NYC’s Department of Environmental Protection recently funded three new urban agriculture projects
Breaking New Ground
By Nevin Cohen And Kubi Ackerman
New York Times (Mark Bittman)
New York City’s Department of Environmental Protection (DEP) recently funded three new urban agriculture projects: a rooftop garden at a settlement house, a vegetable garden near the Gowanus Canal and a commercial rooftop farm atop a Brooklyn Navy Yard building. These projects are part of an innovative green infrastructure program to turn impervious roofs, vacant lots and streets into spaces that soak up the rain and prevent water pollution. Supporting urban farms and gardens as a means of keeping our waterways clean is an excellent idea, and should be dramatically scaled up.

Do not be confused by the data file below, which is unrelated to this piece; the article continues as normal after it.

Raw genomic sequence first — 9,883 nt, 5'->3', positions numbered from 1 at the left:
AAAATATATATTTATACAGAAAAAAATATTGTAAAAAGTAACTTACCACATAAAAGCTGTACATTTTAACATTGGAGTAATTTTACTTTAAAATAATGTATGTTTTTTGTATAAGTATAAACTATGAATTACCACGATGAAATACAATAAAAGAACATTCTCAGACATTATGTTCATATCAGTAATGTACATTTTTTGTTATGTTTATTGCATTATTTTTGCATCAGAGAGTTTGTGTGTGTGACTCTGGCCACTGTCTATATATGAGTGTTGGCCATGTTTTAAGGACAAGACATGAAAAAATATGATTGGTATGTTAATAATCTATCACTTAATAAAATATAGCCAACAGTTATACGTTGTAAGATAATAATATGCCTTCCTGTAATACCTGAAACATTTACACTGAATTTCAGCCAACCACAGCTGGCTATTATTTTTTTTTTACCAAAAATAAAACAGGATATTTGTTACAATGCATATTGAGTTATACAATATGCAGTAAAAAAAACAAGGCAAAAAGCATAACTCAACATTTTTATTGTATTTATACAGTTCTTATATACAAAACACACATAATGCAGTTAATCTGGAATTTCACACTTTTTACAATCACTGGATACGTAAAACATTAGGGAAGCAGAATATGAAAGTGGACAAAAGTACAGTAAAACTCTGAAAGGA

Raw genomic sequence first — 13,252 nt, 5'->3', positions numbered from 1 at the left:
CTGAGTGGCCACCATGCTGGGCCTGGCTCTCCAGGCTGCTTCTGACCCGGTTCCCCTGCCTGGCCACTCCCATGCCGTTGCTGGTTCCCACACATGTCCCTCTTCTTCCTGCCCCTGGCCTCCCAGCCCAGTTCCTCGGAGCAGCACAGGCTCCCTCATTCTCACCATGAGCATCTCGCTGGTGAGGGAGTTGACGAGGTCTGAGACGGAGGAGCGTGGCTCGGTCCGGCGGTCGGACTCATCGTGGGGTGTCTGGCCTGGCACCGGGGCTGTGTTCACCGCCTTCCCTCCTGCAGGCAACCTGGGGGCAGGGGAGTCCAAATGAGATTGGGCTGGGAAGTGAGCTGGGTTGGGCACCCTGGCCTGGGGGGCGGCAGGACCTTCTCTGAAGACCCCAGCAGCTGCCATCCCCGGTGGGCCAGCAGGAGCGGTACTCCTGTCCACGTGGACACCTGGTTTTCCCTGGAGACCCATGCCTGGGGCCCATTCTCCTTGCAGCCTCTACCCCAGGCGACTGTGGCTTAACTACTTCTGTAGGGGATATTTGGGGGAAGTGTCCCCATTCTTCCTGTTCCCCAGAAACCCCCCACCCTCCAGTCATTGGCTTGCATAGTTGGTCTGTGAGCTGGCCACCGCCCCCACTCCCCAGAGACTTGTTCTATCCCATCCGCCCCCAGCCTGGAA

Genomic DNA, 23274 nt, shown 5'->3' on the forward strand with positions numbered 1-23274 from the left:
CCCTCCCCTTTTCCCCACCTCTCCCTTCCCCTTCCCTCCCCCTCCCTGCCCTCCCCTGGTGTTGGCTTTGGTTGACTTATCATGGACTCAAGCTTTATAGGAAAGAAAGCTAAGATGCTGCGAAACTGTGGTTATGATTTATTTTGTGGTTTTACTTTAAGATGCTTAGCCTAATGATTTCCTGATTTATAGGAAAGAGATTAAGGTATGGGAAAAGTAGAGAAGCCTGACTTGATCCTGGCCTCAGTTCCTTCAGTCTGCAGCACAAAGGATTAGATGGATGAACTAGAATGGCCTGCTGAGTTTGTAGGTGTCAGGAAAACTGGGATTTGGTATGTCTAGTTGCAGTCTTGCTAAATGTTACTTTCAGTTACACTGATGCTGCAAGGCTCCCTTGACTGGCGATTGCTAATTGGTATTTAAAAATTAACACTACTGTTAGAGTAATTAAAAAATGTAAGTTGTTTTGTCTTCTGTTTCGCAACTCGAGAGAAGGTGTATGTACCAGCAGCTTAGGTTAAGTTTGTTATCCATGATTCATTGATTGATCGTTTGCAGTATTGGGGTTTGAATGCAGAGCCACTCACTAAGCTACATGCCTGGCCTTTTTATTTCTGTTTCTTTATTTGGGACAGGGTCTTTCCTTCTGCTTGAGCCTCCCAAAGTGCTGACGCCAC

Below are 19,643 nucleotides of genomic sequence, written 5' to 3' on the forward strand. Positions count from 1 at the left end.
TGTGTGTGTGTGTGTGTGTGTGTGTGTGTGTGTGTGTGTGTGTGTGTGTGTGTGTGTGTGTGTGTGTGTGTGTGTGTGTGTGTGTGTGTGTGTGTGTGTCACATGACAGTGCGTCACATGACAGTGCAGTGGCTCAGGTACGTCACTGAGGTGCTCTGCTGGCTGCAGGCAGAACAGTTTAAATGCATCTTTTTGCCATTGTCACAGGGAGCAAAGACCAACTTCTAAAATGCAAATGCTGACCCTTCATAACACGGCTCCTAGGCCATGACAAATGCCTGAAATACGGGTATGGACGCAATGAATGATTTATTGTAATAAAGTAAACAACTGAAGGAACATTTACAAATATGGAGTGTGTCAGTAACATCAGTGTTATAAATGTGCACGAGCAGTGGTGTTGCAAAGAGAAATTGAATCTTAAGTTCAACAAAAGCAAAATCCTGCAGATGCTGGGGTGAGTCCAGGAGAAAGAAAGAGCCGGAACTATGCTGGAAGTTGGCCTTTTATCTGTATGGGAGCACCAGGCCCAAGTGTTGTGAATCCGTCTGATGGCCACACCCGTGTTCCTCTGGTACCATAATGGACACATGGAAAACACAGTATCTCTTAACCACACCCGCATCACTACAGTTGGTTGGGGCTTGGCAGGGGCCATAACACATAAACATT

DEP’s green infrastructure program represents a unique opportunity for New York City to substantially expand its already robust network of urban farms and community gardens while simultaneously tackling the CSO problem. There are nearly 2,000 acres of vacant land in the areas contributing to sewage overflows, mostly impervious surfaces. There are also thousands of buildings that could support rooftop farms. Interest in growing food locally is at an all-time high, and gardeners, farmers, entrepreneurs, and farming organizations would jump at the chance to have access to additional space to farm. In locales such as the Bronx River watershed, in which CSO problems coincide with limited food access, the benefits to the environment and to public health would be substantial.